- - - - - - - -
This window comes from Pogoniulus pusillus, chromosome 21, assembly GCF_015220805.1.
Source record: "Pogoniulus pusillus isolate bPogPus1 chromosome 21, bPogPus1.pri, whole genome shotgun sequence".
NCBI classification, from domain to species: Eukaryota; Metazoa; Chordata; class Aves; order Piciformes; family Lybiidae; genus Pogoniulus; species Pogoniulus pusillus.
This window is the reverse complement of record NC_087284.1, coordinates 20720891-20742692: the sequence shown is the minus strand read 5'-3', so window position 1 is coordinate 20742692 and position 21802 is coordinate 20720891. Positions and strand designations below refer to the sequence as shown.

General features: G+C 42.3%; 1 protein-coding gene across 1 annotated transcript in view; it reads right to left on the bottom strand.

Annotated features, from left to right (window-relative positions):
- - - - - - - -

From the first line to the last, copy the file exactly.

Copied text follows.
This window comes from Pogoniulus pusillus, chromosome 21, assembly GCF_015220805.1.
Source record: "Pogoniulus pusillus isolate bPogPus1 chromosome 21, bPogPus1.pri, whole genome shotgun sequence".
NCBI classification, from domain to species: Eukaryota; Metazoa; Chordata; class Aves; order Piciformes; family Lybiidae; genus Pogoniulus; species Pogoniulus pusillus.
This window is the reverse complement of record NC_087284.1, coordinates 20720891-20742692: the sequence shown is the minus strand read 5'-3', so window position 1 is coordinate 20742692 and position 21802 is coordinate 20720891. Positions and strand designations below refer to the sequence as shown.

General features: G+C 42.3%; 1 protein-coding gene across 1 annotated transcript in view; it reads right to left on the bottom strand.

Annotated features, from left to right (window-relative positions):